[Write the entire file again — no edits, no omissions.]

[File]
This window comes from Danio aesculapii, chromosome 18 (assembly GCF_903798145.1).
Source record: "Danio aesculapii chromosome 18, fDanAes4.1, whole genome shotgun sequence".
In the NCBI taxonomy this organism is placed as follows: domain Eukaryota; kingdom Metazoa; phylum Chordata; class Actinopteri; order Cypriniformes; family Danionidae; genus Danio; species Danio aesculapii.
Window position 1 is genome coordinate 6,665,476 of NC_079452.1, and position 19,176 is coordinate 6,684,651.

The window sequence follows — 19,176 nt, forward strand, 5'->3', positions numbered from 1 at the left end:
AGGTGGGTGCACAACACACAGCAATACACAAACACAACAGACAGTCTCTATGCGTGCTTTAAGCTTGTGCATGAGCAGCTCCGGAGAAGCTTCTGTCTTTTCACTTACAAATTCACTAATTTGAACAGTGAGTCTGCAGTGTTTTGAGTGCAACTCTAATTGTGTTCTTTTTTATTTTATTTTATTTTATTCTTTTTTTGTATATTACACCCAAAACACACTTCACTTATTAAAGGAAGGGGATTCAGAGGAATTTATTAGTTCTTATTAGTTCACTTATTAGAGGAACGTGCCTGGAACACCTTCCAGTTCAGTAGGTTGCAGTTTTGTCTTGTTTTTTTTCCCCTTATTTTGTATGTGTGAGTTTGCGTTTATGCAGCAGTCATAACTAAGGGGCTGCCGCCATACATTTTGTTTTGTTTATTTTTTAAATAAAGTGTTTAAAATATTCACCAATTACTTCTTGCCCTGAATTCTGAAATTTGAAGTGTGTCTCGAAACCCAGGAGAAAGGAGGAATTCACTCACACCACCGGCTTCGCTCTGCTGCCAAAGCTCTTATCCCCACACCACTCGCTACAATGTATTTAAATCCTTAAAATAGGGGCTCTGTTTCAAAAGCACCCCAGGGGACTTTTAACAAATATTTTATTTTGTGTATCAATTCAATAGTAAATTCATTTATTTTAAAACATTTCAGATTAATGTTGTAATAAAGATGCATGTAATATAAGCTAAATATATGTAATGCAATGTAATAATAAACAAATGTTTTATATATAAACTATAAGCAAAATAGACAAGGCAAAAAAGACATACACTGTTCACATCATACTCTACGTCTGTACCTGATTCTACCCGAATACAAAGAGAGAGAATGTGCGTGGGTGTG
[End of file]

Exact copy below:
This window comes from Danio aesculapii, chromosome 18 (assembly GCF_903798145.1).
Source record: "Danio aesculapii chromosome 18, fDanAes4.1, whole genome shotgun sequence".
In the NCBI taxonomy this organism is placed as follows: domain Eukaryota; kingdom Metazoa; phylum Chordata; class Actinopteri; order Cypriniformes; family Danionidae; genus Danio; species Danio aesculapii.
Window position 1 is genome coordinate 6,665,476 of NC_079452.1, and position 19,176 is coordinate 6,684,651.

The window sequence follows — 19,176 nt, forward strand, 5'->3', positions numbered from 1 at the left end:
AGGTGGGTGCACAACACACAGCAATACACAAACACAACAGACAGTCTCTATGCGTGCTTTAAGCTTGTGCATGAGCAGCTCCGGAGAAGCTTCTGTCTTTTCACTTACAAATTCACTAATTTGAACAGTGAGTCTGCAGTGTTTTGAGTGCAACTCTAATTGTGTTCTTTTTTATTTTATTTTATTTTATTCTTTTTTTGTATATTACACCCAAAACACACTTCACTTATTAAAGGAAGGGGATTCAGAGGAATTTATTAGTTCTTATTAGTTCACTTATTAGAGGAACGTGCCTGGAACACCTTCCAGTTCAGTAGGTTGCAGTTTTGTCTTGTTTTTTTTCCCCTTATTTTGTATGTGTGAGTTTGCGTTTATGCAGCAGTCATAACTAAGGGGCTGCCGCCATACATTTTGTTTTGTTTATTTTTTAAATAAAGTGTTTAAAATATTCACCAATTACTTCTTGCCCTGAATTCTGAAATTTGAAGTGTGTCTCGAAACCCAGGAGAAAGGAGGAATTCACTCACACCACCGGCTTCGCTCTGCTGCCAAAGCTCTTATCCCCACACCACTCGCTACAATGTATTTAAATCCTTAAAATAGGGGCTCTGTTTCAAAAGCACCCCAGGGGACTTTTAACAAATATTTTATTTTGTGTATCAATTCAATAGTAAATTCATTTATTTTAAAACATTTCAGATTAATGTTGTAATAAAGATGCATGTAATATAAGCTAAATATATGTAATGCAATGTAATAATAAACAAATGTTTTATATATAAACTATAAGCAAAATAGACAAGGCAAAAAAGACATACACTGTTCACATCATACTCTACGTCTGTACCTGATTCTACCCGAATACAAAGAGAGAGAATGTGCGTGGGTGTG